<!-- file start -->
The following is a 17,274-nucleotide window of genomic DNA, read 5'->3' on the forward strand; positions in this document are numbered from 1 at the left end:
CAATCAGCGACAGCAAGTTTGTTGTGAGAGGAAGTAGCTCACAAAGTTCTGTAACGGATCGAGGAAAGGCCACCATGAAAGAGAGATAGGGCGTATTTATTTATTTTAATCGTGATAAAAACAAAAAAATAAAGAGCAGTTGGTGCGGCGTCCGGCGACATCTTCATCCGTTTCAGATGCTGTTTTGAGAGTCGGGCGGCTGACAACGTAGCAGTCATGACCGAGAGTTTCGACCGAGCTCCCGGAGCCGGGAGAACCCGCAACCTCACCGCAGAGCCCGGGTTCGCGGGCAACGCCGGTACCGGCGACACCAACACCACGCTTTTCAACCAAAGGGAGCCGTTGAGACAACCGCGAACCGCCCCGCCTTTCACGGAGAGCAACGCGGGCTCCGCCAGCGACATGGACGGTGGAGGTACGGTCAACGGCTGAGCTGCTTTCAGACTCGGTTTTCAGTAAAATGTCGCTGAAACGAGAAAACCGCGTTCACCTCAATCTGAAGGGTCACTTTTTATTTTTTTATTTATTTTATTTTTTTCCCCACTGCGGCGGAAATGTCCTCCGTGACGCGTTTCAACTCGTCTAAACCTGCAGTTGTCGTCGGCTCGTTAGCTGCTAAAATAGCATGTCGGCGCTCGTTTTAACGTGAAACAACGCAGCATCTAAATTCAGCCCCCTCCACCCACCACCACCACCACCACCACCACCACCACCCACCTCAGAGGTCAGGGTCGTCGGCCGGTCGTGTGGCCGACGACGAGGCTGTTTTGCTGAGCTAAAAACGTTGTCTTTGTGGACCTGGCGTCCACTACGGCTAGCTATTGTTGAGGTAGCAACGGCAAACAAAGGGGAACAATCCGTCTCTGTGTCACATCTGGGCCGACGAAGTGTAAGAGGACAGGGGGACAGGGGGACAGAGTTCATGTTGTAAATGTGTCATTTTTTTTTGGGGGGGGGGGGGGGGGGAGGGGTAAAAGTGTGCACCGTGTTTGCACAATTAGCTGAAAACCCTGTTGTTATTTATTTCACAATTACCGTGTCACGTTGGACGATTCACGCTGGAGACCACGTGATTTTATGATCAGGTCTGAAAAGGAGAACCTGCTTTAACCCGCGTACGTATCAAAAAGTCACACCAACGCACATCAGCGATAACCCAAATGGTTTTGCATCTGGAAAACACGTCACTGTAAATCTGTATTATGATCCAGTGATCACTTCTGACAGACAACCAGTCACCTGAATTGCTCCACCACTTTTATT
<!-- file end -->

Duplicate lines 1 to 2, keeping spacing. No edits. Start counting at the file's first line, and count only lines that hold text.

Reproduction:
The following is a 17,274-nucleotide window of genomic DNA, read 5'->3' on the forward strand; positions in this document are numbered from 1 at the left end:
CAATCAGCGACAGCAAGTTTGTTGTGAGAGGAAGTAGCTCACAAAGTTCTGTAACGGATCGAGGAAAGGCCACCATGAAAGAGAGATAGGGCGTATTTATTTATTTTAATCGTGATAAAAACAAAAAAATAAAGAGCAGTTGGTGCGGCGTCCGGCGACATCTTCATCCGTTTCAGATGCTGTTTTGAGAGTCGGGCGGCTGACAACGTAGCAGTCATGACCGAGAGTTTCGACCGAGCTCCCGGAGCCGGGAGAACCCGCAACCTCACCGCAGAGCCCGGGTTCGCGGGCAACGCCGGTACCGGCGACACCAACACCACGCTTTTCAACCAAAGGGAGCCGTTGAGACAACCGCGAACCGCCCCGCCTTTCACGGAGAGCAACGCGGGCTCCGCCAGCGACATGGACGGTGGAGGTACGGTCAACGGCTGAGCTGCTTTCAGACTCGGTTTTCAGTAAAATGTCGCTGAAACGAGAAAACCGCGTTCACCTCAATCTGAAGGGTCACTTTTTATTTTTTTATTTATTTTATTTTTTTCCCCACTGCGGCGGAAATGTCCTCCGTGACGCGTTTCAACTCGTCTAAACCTGCAGTTGTCGTCGGCTCGTTAGCTGCTAAAATAGCATGTCGGCGCTCGTTTTAACGTGAAACAACGCAGCATCTAAATTCAGCCCCCTCCACCCACCACCACCACCACCACCACCACCACCACCCACCTCAGAGGTCAGGGTCGTCGGCCGGTCGTGTGGCCGACGACGAGGCTGTTTTGCTGAGCTAAAAACGTTGTCTTTGTGGACCTGGCGTCCACTACGGCTAGCTATTGTTGAGGTAGCAACGGCAAACAAAGGGGAACAATCCGTCTCTGTGTCACATCTGGGCCGACGAAGTGTAAGAGGACAGGGGGACAGGGGGACAGAGTTCATGTTGTAAATGTGTCATTTTTTTTTGGGGGGGGGGGGGGGGGGAGGGGTAAAAGTGTGCACCGTGTTTGCACAATTAGCTGAAAACCCTGTTGTTATTTATTTCACAATTACCGTGTCACGTTGGACGATTCACGCTGGAGACCACGTGATTTTATGATCAGGTCTGAAAAGGAGAACCTGCTTTAACCCGCGTACGTATCAAAAAGTCACACCAACGCACATCAGCGATAACCCAAATGGTTTTGCATCTGGAAAACACGTCACTGTAAATCTGTATTATGATCCAGTGATCACTTCTGACAGACAACCAGTCACCTGAATTGCTCCACCACTTTTATT